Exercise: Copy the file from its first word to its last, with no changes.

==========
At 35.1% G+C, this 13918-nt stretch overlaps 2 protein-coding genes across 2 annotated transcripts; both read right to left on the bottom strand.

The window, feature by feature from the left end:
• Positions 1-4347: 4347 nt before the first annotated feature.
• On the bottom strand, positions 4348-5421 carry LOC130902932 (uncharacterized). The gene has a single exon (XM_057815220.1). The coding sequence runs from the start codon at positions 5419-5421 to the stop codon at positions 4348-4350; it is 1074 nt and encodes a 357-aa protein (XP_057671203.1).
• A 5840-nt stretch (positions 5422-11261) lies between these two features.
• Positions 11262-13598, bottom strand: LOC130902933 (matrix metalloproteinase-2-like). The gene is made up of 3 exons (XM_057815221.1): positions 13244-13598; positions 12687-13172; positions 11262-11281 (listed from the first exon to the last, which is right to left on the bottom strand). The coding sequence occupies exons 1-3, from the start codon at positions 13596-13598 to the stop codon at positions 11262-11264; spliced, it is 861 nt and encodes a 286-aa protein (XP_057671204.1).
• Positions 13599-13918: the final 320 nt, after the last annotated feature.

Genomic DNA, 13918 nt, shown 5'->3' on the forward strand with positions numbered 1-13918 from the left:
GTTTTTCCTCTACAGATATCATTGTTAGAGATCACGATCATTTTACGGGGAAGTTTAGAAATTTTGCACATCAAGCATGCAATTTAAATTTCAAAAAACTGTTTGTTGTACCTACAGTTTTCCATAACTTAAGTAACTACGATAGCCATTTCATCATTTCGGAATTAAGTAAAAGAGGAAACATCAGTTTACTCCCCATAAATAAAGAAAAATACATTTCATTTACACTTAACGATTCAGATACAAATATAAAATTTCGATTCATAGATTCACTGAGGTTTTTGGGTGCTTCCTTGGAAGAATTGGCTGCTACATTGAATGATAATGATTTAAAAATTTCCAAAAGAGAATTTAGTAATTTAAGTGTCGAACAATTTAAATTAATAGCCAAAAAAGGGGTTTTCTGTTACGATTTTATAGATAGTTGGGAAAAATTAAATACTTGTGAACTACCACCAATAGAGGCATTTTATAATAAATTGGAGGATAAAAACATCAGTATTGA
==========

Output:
At 35.1% G+C, this 13918-nt stretch overlaps 2 protein-coding genes across 2 annotated transcripts; both read right to left on the bottom strand.

The window, feature by feature from the left end:
• Positions 1-4347: 4347 nt before the first annotated feature.
• On the bottom strand, positions 4348-5421 carry LOC130902932 (uncharacterized). The gene has a single exon (XM_057815220.1). The coding sequence runs from the start codon at positions 5419-5421 to the stop codon at positions 4348-4350; it is 1074 nt and encodes a 357-aa protein (XP_057671203.1).
• A 5840-nt stretch (positions 5422-11261) lies between these two features.
• Positions 11262-13598, bottom strand: LOC130902933 (matrix metalloproteinase-2-like). The gene is made up of 3 exons (XM_057815221.1): positions 13244-13598; positions 12687-13172; positions 11262-11281 (listed from the first exon to the last, which is right to left on the bottom strand). The coding sequence occupies exons 1-3, from the start codon at positions 13596-13598 to the stop codon at positions 11262-11264; spliced, it is 861 nt and encodes a 286-aa protein (XP_057671204.1).
• Positions 13599-13918: the final 320 nt, after the last annotated feature.

Genomic DNA, 13918 nt, shown 5'->3' on the forward strand with positions numbered 1-13918 from the left:
GTTTTTCCTCTACAGATATCATTGTTAGAGATCACGATCATTTTACGGGGAAGTTTAGAAATTTTGCACATCAAGCATGCAATTTAAATTTCAAAAAACTGTTTGTTGTACCTACAGTTTTCCATAACTTAAGTAACTACGATAGCCATTTCATCATTTCGGAATTAAGTAAAAGAGGAAACATCAGTTTACTCCCCATAAATAAAGAAAAATACATTTCATTTACACTTAACGATTCAGATACAAATATAAAATTTCGATTCATAGATTCACTGAGGTTTTTGGGTGCTTCCTTGGAAGAATTGGCTGCTACATTGAATGATAATGATTTAAAAATTTCCAAAAGAGAATTTAGTAATTTAAGTGTCGAACAATTTAAATTAATAGCCAAAAAAGGGGTTTTCTGTTACGATTTTATAGATAGTTGGGAAAAATTAAATACTTGTGAACTACCACCAATAGAGGCATTTTATAATAAATTGGAGGATAAAAACATCAGTATTGA